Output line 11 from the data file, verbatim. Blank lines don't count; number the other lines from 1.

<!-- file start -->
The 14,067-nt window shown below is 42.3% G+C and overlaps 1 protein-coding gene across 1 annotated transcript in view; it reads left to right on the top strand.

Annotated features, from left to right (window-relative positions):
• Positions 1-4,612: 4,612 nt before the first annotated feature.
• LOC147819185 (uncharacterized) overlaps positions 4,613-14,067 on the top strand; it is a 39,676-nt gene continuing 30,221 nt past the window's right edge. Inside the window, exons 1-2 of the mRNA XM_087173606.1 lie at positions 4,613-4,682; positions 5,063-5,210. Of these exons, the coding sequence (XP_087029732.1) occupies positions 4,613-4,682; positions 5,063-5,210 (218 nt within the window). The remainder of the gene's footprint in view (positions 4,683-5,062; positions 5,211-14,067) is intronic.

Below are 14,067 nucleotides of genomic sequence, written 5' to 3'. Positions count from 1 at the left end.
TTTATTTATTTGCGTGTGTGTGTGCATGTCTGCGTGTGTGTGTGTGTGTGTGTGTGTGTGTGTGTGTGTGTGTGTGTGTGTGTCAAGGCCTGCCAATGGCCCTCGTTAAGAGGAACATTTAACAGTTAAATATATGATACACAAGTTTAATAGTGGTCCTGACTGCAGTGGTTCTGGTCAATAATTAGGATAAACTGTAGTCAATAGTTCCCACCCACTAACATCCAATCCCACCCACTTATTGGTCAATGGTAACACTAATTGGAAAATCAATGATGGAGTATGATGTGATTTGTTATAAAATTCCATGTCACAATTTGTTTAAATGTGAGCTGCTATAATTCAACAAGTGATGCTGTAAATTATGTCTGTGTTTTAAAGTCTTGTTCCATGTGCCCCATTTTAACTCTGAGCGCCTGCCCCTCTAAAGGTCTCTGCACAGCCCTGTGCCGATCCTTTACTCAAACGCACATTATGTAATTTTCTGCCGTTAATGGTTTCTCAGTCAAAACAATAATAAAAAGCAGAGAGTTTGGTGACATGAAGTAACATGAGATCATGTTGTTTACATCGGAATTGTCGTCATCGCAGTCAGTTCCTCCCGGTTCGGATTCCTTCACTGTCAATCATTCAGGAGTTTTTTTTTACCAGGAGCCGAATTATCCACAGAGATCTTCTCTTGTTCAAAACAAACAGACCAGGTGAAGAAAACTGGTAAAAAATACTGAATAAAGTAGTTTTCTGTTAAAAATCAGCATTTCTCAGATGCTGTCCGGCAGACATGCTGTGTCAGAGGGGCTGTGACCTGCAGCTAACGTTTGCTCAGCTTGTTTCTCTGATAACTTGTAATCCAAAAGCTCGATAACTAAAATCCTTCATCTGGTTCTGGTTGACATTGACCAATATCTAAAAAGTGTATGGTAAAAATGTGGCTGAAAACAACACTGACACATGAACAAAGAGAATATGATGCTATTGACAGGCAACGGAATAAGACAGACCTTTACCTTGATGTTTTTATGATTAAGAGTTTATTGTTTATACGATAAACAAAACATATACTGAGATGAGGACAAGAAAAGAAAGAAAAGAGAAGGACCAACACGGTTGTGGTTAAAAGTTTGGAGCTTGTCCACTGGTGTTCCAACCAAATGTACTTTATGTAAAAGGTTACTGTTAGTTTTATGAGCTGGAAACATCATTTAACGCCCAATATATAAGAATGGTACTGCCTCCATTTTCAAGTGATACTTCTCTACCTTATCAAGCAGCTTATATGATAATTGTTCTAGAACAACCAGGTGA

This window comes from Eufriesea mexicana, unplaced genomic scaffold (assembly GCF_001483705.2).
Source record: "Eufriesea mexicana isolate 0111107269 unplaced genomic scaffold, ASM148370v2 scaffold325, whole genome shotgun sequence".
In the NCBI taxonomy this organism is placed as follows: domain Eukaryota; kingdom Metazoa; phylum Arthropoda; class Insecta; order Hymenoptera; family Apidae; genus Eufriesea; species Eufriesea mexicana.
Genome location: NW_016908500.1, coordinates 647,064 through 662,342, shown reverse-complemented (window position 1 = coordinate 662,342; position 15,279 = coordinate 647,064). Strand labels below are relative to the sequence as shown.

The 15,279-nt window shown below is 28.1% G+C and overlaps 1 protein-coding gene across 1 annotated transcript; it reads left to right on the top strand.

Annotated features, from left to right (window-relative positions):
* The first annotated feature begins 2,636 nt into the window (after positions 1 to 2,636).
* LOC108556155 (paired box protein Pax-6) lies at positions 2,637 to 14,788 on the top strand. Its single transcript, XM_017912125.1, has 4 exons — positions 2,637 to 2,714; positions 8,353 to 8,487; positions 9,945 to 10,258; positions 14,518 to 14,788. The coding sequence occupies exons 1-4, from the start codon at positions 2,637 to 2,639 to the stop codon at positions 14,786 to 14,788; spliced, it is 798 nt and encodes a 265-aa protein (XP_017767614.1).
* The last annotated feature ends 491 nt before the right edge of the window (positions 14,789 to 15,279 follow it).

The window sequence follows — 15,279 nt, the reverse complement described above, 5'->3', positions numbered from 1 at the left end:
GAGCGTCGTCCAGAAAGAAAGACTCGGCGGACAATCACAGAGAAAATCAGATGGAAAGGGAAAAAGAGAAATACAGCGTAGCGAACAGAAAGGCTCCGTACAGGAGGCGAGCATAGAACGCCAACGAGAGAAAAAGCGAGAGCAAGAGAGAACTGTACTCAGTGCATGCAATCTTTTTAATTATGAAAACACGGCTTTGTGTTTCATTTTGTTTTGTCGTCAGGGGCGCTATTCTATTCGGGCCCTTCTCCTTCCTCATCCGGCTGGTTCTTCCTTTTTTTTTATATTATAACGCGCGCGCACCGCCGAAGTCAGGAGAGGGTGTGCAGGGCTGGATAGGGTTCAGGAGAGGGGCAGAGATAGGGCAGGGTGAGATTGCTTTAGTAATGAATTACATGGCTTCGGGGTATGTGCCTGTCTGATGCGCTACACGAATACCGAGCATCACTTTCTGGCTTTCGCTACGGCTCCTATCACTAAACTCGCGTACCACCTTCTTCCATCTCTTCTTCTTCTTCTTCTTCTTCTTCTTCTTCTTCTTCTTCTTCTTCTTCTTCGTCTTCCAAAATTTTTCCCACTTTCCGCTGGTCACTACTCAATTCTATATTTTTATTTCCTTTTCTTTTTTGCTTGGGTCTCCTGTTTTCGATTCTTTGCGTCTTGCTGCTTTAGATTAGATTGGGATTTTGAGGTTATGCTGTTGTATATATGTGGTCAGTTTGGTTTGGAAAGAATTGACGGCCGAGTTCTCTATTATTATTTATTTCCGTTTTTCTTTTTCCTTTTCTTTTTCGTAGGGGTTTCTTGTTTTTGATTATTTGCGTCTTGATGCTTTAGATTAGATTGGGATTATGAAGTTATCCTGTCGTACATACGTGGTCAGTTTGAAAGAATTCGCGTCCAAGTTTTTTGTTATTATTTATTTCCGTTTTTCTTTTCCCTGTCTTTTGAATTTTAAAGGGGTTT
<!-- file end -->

The 15,279-nt window shown below is 28.1% G+C and overlaps 1 protein-coding gene across 1 annotated transcript; it reads left to right on the top strand.